How Your SSDI Benefits May be Affected by Past Due Student Loans

In the past several years, there seems to be a growing trend, and one that is less than ideal. More and more recipients of Social Security are also carrying significant federal student loan debt. This obviously presents a problem since both sources of money flow from the federal government. With more student loan debt, the federal government will continue to fall deeper into debt. How exactly will your Social Security Disability Income (SSDI) benefits be influenced by past student loans?

According to a report released by the Government Accountability Office, the number of people whose Social Security benefits have been offset rose from 31,000 in 2002 to 155,000 in 2013. That’s almost a five-fold increase! The report also tells us that only about 36,000 of the 155,000 individuals are age 65 and older. We can conclude that there are many individuals whose SSDI is being affected by their student loan debt. Did you know it’s possible that your student loan debt could be forgiven? Before making any rash decisions, it’s necessary to check out how your taxes will be influenced if you were to receive a TPD discharge.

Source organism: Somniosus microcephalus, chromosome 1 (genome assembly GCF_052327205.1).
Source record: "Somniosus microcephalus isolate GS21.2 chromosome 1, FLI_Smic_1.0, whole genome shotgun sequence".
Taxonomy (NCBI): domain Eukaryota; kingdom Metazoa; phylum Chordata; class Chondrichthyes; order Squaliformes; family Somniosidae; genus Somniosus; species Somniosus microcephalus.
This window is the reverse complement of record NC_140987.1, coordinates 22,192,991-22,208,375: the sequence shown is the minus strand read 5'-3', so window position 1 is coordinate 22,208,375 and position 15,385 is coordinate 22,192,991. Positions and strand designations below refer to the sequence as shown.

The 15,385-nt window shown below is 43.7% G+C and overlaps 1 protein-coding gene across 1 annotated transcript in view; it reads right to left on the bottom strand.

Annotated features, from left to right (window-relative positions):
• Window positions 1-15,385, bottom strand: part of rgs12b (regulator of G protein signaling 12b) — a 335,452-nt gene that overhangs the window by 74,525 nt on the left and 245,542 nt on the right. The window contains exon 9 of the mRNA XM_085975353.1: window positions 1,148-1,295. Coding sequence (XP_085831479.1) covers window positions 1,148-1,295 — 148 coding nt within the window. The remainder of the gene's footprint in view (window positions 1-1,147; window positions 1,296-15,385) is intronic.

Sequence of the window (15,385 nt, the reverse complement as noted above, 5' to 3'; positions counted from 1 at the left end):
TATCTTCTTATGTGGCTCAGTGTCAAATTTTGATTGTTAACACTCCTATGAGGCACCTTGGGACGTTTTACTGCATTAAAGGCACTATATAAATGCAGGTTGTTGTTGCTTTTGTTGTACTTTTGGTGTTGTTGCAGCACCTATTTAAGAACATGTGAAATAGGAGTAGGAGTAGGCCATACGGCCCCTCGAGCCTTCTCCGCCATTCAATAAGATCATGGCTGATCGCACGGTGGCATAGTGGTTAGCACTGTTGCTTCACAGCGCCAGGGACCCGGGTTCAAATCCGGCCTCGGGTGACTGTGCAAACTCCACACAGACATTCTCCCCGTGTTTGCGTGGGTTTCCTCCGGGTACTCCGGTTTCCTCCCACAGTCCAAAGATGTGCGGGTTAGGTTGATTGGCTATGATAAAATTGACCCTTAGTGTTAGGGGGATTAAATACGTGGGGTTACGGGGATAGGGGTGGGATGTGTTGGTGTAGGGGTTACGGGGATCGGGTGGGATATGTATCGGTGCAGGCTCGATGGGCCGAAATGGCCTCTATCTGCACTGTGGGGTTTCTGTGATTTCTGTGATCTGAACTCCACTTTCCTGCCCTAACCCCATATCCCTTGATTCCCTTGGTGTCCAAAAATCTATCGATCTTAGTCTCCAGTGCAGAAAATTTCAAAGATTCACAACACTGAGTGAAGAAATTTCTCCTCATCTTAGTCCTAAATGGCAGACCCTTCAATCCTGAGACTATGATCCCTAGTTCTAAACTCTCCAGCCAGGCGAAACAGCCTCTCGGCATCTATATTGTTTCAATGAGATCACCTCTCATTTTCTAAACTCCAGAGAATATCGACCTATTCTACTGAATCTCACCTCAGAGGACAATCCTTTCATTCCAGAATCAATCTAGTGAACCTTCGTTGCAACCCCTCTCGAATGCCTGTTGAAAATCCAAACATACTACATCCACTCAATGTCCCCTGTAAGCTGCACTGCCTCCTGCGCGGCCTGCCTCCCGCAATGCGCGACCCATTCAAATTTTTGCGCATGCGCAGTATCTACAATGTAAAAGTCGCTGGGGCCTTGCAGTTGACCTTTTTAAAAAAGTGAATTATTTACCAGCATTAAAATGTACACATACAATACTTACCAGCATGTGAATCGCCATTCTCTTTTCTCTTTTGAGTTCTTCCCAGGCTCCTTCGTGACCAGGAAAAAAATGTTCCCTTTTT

In order for an individual to have any of their loans forgiven by the Social Security Administration (SSA), the individual needs to qualify for Total and Permanent Disability (TPD) discharge. Monitored by Federal Student Aid, which is a facet of the U.S. Department of Education, TPD discharge equates to an individual not having to pay back the funds that they owe for their education.

Which loans fall under TPD discharge?

·        William D. Ford Federal Direct Loan Program loans

·        Federal Family Education Loan (FFEL) Program loans

·        Federal Perkins loans

·        Teacher Education Assistance for College and Higher Education (TEACH) Grant service obligations

Who qualifies for TPD discharge?

Unfortunately, TPD requirements are more difficult to meet than the eligibility requisites for Social Security. Just because you have been approved for SSDI benefits does not mean that you will be eligible for TPD discharge. Here are the rules, which were updated in 2010.